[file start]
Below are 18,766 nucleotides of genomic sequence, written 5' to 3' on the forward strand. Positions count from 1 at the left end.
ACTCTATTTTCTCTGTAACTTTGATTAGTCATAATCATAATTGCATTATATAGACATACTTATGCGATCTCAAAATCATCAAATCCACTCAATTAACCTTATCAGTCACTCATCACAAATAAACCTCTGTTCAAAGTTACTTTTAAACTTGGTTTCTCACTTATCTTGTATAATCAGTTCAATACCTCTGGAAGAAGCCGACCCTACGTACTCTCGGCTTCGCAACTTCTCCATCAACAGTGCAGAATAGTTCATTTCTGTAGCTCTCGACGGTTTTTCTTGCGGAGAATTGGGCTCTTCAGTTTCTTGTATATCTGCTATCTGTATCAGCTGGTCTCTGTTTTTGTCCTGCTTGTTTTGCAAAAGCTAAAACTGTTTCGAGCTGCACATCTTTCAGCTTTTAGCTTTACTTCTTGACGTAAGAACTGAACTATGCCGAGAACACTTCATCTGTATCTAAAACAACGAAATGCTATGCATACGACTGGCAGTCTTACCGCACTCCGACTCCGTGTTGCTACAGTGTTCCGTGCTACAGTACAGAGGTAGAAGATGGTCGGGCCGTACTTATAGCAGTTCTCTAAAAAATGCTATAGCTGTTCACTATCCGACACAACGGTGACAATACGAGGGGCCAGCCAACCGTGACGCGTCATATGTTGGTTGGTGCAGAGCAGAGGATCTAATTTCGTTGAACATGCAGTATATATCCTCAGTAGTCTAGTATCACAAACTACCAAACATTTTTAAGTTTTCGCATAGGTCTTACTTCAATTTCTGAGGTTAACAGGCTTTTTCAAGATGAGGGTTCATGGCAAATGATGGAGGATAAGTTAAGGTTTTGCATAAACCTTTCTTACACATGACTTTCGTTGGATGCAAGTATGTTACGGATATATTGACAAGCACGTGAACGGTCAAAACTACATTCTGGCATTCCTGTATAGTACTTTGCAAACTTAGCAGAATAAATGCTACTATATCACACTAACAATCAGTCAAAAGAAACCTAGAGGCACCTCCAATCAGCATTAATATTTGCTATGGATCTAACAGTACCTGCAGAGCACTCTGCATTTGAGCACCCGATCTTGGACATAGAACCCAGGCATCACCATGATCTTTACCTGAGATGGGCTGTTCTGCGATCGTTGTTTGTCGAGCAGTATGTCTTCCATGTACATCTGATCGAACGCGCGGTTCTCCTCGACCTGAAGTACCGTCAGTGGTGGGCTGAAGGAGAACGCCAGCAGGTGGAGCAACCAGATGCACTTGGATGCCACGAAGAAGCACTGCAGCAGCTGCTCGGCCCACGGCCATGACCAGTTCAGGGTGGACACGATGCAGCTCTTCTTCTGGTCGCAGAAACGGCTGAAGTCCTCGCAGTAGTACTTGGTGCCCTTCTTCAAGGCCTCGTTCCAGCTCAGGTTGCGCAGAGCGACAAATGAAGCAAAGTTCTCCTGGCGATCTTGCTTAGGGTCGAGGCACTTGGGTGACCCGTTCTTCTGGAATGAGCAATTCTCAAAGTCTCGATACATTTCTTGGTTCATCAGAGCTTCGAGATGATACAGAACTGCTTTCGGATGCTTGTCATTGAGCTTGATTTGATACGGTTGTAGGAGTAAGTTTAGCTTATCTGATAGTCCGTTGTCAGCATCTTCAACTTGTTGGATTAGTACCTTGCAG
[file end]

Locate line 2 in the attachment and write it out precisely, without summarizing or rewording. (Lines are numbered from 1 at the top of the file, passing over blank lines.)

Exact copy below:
ACTCTATTTTCTCTGTAACTTTGATTAGTCATAATCATAATTGCATTATATAGACATACTTATGCGATCTCAAAATCATCAAATCCACTCAATTAACCTTATCAGTCACTCATCACAAATAAACCTCTGTTCAAAGTTACTTTTAAACTTGGTTTCTCACTTATCTTGTATAATCAGTTCAATACCTCTGGAAGAAGCCGACCCTACGTACTCTCGGCTTCGCAACTTCTCCATCAACAGTGCAGAATAGTTCATTTCTGTAGCTCTCGACGGTTTTTCTTGCGGAGAATTGGGCTCTTCAGTTTCTTGTATATCTGCTATCTGTATCAGCTGGTCTCTGTTTTTGTCCTGCTTGTTTTGCAAAAGCTAAAACTGTTTCGAGCTGCACATCTTTCAGCTTTTAGCTTTACTTCTTGACGTAAGAACTGAACTATGCCGAGAACACTTCATCTGTATCTAAAACAACGAAATGCTATGCATACGACTGGCAGTCTTACCGCACTCCGACTCCGTGTTGCTACAGTGTTCCGTGCTACAGTACAGAGGTAGAAGATGGTCGGGCCGTACTTATAGCAGTTCTCTAAAAAATGCTATAGCTGTTCACTATCCGACACAACGGTGACAATACGAGGGGCCAGCCAACCGTGACGCGTCATATGTTGGTTGGTGCAGAGCAGAGGATCTAATTTCGTTGAACATGCAGTATATATCCTCAGTAGTCTAGTATCACAAACTACCAAACATTTTTAAGTTTTCGCATAGGTCTTACTTCAATTTCTGAGGTTAACAGGCTTTTTCAAGATGAGGGTTCATGGCAAATGATGGAGGATAAGTTAAGGTTTTGCATAAACCTTTCTTACACATGACTTTCGTTGGATGCAAGTATGTTACGGATATATTGACAAGCACGTGAACGGTCAAAACTACATTCTGGCATTCCTGTATAGTACTTTGCAAACTTAGCAGAATAAATGCTACTATATCACACTAACAATCAGTCAAAAGAAACCTAGAGGCACCTCCAATCAGCATTAATATTTGCTATGGATCTAACAGTACCTGCAGAGCACTCTGCATTTGAGCACCCGATCTTGGACATAGAACCCAGGCATCACCATGATCTTTACCTGAGATGGGCTGTTCTGCGATCGTTGTTTGTCGAGCAGTATGTCTTCCATGTACATCTGATCGAACGCGCGGTTCTCCTCGACCTGAAGTACCGTCAGTGGTGGGCTGAAGGAGAACGCCAGCAGGTGGAGCAACCAGATGCACTTGGATGCCACGAAGAAGCACTGCAGCAGCTGCTCGGCCCACGGCCATGACCAGTTCAGGGTGGACACGATGCAGCTCTTCTTCTGGTCGCAGAAACGGCTGAAGTCCTCGCAGTAGTACTTGGTGCCCTTCTTCAAGGCCTCGTTCCAGCTCAGGTTGCGCAGAGCGACAAATGAAGCAAAGTTCTCCTGGCGATCTTGCTTAGGGTCGAGGCACTTGGGTGACCCGTTCTTCTGGAATGAGCAATTCTCAAAGTCTCGATACATTTCTTGGTTCATCAGAGCTTCGAGATGATACAGAACTGCTTTCGGATGCTTGTCATTGAGCTTGATTTGATACGGTTGTAGGAGTAAGTTTAGCTTATCTGATAGTCCGTTGTCAGCATCTTCAACTTGTTGGATTAGTACCTTGCAG